Bizarre ‘Child Angel’ Dolls Sweeping Thailand
There is a fad currently sweeping through Thailand involving life-like looking dolls. The dolls are known as “luuk thep,” which is Thai for “child angels.”
These dolls are taken to monks to receive a special blessing known as “plook sek.” This blessing is supposed to encourage a wandering spirit to inhabit the doll and give it a soul. There are also dolls available for sale that have been pre-blessed and can be purchased at stores throughout Bangkok.
The dolls are believed by many to possess supernatural powers. Many Thai people, whose culture is steeped in superstition, believe the dolls can bring them good luck, wealth, and health.
The craze started a little over a year ago and seems to stem from celebrities in Thailand who claimed their careers improved after feeding and the dressing the dolls, as if they were “real” human children.
The economy has been hit very hard in Thailand, and people—especially the middle class—are willing to pay exorbitant fees for these “child angel dolls.” Typically, these dolls can cost from $72 USD all the way up to $2,000 per doll.
Mananya Boonmee, a 49-year-old who owns and sells the dolls, said, “The economy is bad right now. Everybody needs something to hold on to.”
Mananya told Reuters that her doll, Nong Petch (Baby Jewel), told her via dreams what numbers to buy in the lottery, and she won.
Panpimon Wipulakorn, deputy director-general of the Department of Mental Health, said the economic downturn exacerbated the phenomenon.
“There have always been groups in Thai society that hold such beliefs, and economic worries only help to heighten these beliefs,” Panpimon told Reuters.
“These people do not have mental health problems,” he added.
These dolls are more than just an amulet or good luck charm for the people buying them. The purchasers are treating these dolls as if they are living, breathing beings. Their owners take them everywhere from grocery stores to restaurants to planes.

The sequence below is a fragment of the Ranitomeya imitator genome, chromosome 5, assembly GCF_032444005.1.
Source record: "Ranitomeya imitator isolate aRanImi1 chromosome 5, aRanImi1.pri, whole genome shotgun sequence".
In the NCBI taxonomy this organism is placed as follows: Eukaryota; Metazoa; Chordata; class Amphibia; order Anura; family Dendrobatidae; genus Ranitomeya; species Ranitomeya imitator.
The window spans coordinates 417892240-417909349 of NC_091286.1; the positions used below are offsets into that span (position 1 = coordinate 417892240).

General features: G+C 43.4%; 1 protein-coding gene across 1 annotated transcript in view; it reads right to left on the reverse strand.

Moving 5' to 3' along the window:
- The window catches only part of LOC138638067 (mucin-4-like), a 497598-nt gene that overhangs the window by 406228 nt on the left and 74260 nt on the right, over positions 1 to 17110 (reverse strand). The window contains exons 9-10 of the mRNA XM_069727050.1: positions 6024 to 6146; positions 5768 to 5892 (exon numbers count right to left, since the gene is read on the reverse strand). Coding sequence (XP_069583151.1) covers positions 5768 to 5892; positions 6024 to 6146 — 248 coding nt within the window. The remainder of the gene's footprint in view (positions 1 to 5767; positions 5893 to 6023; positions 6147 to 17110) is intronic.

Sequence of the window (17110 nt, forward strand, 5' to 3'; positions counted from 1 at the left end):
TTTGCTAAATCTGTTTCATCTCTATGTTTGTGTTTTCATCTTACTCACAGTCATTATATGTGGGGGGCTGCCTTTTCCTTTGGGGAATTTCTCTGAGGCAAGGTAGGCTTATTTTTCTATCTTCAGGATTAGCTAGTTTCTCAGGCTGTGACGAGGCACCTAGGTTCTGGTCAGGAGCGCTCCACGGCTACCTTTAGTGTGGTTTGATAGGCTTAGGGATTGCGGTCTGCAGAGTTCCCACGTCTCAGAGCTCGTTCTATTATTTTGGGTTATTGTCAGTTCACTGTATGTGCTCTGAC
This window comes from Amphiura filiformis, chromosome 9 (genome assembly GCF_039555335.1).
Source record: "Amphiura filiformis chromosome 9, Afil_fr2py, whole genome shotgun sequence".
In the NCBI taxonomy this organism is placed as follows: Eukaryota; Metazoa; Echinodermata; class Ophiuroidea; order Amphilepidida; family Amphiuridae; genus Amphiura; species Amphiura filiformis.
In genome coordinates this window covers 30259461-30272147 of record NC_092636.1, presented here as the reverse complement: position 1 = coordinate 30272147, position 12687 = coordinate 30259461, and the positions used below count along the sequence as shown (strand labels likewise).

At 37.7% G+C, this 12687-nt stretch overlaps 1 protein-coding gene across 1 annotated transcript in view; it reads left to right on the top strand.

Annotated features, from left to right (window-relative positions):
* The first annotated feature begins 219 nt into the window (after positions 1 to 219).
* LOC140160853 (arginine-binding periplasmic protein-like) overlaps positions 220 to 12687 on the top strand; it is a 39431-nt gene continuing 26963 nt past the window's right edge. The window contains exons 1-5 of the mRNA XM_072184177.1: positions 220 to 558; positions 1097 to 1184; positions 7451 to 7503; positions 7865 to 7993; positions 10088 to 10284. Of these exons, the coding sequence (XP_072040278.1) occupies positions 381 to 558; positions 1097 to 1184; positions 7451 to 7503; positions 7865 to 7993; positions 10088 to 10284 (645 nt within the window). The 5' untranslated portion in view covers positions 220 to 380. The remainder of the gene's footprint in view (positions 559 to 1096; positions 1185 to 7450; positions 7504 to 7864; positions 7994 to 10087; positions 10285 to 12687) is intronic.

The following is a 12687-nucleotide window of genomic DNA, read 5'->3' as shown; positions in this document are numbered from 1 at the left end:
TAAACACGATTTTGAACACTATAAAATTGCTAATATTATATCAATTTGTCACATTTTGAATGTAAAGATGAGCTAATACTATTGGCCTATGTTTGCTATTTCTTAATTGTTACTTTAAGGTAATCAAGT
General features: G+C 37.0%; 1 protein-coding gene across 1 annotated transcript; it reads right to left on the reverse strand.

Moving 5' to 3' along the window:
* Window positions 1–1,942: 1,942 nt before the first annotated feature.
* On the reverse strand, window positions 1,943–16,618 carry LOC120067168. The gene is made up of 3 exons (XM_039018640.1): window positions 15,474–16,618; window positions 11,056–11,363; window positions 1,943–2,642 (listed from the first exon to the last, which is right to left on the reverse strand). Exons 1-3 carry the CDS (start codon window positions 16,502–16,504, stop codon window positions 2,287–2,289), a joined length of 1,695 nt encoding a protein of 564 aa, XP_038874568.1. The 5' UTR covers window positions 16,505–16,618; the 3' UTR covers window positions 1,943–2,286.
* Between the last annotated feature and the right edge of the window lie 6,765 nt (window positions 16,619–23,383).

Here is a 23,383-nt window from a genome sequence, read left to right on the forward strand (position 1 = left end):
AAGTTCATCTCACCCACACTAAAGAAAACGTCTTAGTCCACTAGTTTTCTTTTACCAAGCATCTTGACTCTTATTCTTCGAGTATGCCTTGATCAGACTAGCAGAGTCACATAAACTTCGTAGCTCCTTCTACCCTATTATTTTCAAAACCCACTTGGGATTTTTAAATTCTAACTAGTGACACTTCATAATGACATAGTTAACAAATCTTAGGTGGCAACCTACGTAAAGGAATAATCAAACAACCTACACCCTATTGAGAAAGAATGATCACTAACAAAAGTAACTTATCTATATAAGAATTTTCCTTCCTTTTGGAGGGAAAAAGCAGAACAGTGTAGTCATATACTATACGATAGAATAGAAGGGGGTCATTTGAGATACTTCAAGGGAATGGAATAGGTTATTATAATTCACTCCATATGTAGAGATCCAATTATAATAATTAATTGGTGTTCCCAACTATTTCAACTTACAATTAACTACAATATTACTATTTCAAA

Earlier this week an airline, Thai Smile Airways, offered specially priced airline tickets for “luuk thep” dolls. The airline claimed it would give the dolls drinks and snacks, and their own airline seat. Their reasoning was that the doll could be treated like a “human,” because the special blessing made the dolls “spiritually alive.”
However, this past Wednesday, the Civil Aviation Authority of Thailand (CAAT) declared that “luuk thep” dolls are “non-human beings that cannot be considered passengers. Carry on baggage must be stored inside overhead lockers or underneath the seat.”
Thai “angel child” dolls have been garnering attention for more reasons than just superstition. Drug smugglers, earlier this week, tried to use the dolls to smuggle drugs like “yaba.” Over 200 methamphetamine pills were found inside a “child angel” by police in the car park area of Chiang Mai International Airport on Tuesday, according to Thai PBS.
In addition to drug smugglers using the dolls, the dolls have been seized from vendors because the vendors did not pay import taxes on the dolls. Over 100 dolls were seized when three vendors were arrested in Bangkok for allegedly failing to pay import taxes on the dolls.
“Mostly they imported [the dolls] from China,” Colonel Kriangsak Kanrayawattanajaroen, deputy commander of the Economic Crime Suppression Division, told AFP. He stated that vendors had avoided paying more than 100,000 baht ($2,750 USD).
Thailand’s Prime Minister Prayuth Chan-ocha also weighed in on the topic. The Prime Minister suggested people should not buy the dolls, if they cannot truly afford to spend the money on the dolls.
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